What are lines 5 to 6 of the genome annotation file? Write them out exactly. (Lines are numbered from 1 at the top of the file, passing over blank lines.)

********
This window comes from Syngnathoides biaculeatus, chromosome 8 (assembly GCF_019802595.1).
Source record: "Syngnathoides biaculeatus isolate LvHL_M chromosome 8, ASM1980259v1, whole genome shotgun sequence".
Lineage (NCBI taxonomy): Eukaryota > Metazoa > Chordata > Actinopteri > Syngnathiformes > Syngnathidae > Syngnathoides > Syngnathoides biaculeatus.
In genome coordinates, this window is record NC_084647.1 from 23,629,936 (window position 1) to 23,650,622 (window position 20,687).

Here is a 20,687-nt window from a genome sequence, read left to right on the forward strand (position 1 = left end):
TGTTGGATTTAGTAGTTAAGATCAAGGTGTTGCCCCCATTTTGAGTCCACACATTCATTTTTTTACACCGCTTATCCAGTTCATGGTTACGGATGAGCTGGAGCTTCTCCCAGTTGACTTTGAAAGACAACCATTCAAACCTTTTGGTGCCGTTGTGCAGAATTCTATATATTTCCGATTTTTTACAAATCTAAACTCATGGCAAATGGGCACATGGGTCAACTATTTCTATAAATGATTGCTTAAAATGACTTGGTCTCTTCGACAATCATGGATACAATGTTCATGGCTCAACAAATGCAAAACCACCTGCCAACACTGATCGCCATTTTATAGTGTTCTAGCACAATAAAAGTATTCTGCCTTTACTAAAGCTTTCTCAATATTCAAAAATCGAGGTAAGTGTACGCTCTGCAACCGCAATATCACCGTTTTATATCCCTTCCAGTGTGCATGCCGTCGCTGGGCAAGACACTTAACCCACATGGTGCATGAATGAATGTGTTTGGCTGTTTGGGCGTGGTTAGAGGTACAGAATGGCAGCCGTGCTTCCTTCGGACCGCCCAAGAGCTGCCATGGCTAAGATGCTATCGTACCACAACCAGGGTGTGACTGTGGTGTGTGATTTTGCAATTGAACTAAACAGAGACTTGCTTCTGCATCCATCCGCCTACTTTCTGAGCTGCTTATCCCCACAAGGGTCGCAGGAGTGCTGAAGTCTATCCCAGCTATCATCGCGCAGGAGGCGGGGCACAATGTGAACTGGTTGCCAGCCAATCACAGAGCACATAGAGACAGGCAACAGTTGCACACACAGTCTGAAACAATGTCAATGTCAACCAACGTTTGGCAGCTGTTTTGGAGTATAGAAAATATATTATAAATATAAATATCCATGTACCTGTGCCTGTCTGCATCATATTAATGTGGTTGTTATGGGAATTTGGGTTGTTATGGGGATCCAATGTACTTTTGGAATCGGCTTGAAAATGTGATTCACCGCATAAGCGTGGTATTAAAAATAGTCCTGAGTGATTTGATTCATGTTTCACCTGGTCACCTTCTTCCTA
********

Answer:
Here is a 20,687-nt window from a genome sequence, read left to right on the forward strand (position 1 = left end):
TGTTGGATTTAGTAGTTAAGATCAAGGTGTTGCCCCCATTTTGAGTCCACACATTCATTTTTTTACACCGCTTATCCAGTTCATGGTTACGGATGAGCTGGAGCTTCTCCCAGTTGACTTTGAAAGACAACCATTCAAACCTTTTGGTGCCGTTGTGCAGAATTCTATATATTTCCGATTTTTTACAAATCTAAACTCATGGCAAATGGGCACATGGGTCAACTATTTCTATAAATGATTGCTTAAAATGACTTGGTCTCTTCGACAATCATGGATACAATGTTCATGGCTCAACAAATGCAAAACCACCTGCCAACACTGATCGCCATTTTATAGTGTTCTAGCACAATAAAAGTATTCTGCCTTTACTAAAGCTTTCTCAATATTCAAAAATCGAGGTAAGTGTACGCTCTGCAACCGCAATATCACCGTTTTATATCCCTTCCAGTGTGCATGCCGTCGCTGGGCAAGACACTTAACCCACATGGTGCATGAATGAATGTGTTTGGCTGTTTGGGCGTGGTTAGAGGTACAGAATGGCAGCCGTGCTTCCTTCGGACCGCCCAAGAGCTGCCATGGCTAAGATGCTATCGTACCACAACCAGGGTGTGACTGTGGTGTGTGATTTTGCAATTGAACTAAACAGAGACTTGCTTCTGCATCCATCCGCCTACTTTCTGAGCTGCTTATCCCCACAAGGGTCGCAGGAGTGCTGAAGTCTATCCCAGCTATCATCGCGCAGGAGGCGGGGCACAATGTGAACTGGTTGCCAGCCAATCACAGAGCACATAGAGACAGGCAACAGTTGCACACACAGTCTGAAACAATGTCAATGTCAACCAACGTTTGGCAGCTGTTTTGGAGTATAGAAAATATATTATAAATATAAATATCCATGTACCTGTGCCTGTCTGCATCATATTAATGTGGTTGTTATGGGAATTTGGGTTGTTATGGGGATCCAATGTACTTTTGGAATCGGCTTGAAAATGTGATTCACCGCATAAGCGTGGTATTAAAAATAGTCCTGAGTGATTTGATTCATGTTTCACCTGGTCACCTTCTTCCTA